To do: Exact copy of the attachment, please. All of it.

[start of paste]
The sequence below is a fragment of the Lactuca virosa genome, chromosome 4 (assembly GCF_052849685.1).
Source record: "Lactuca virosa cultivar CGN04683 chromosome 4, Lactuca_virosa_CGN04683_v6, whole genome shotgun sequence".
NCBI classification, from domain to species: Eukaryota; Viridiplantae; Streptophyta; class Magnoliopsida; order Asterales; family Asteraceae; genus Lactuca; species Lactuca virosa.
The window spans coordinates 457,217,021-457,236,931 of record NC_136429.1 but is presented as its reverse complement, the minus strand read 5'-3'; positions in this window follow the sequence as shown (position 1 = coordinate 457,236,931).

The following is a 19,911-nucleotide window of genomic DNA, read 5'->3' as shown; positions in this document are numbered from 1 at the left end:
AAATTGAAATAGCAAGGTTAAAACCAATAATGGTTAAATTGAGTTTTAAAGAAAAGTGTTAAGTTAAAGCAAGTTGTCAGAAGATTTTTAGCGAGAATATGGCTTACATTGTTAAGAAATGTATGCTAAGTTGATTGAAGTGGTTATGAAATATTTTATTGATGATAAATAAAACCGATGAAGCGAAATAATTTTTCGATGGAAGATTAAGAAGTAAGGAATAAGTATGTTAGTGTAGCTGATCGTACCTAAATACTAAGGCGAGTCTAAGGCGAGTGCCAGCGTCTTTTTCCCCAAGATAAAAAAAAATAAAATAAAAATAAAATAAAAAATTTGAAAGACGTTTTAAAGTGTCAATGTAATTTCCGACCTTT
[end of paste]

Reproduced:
The sequence below is a fragment of the Lactuca virosa genome, chromosome 4 (assembly GCF_052849685.1).
Source record: "Lactuca virosa cultivar CGN04683 chromosome 4, Lactuca_virosa_CGN04683_v6, whole genome shotgun sequence".
NCBI classification, from domain to species: Eukaryota; Viridiplantae; Streptophyta; class Magnoliopsida; order Asterales; family Asteraceae; genus Lactuca; species Lactuca virosa.
The window spans coordinates 457,217,021-457,236,931 of record NC_136429.1 but is presented as its reverse complement, the minus strand read 5'-3'; positions in this window follow the sequence as shown (position 1 = coordinate 457,236,931).

The following is a 19,911-nucleotide window of genomic DNA, read 5'->3' as shown; positions in this document are numbered from 1 at the left end:
AAATTGAAATAGCAAGGTTAAAACCAATAATGGTTAAATTGAGTTTTAAAGAAAAGTGTTAAGTTAAAGCAAGTTGTCAGAAGATTTTTAGCGAGAATATGGCTTACATTGTTAAGAAATGTATGCTAAGTTGATTGAAGTGGTTATGAAATATTTTATTGATGATAAATAAAACCGATGAAGCGAAATAATTTTTCGATGGAAGATTAAGAAGTAAGGAATAAGTATGTTAGTGTAGCTGATCGTACCTAAATACTAAGGCGAGTCTAAGGCGAGTGCCAGCGTCTTTTTCCCCAAGATAAAAAAAAATAAAATAAAAATAAAATAAAAAATTTGAAAGACGTTTTAAAGTGTCAATGTAATTTCCGACCTTT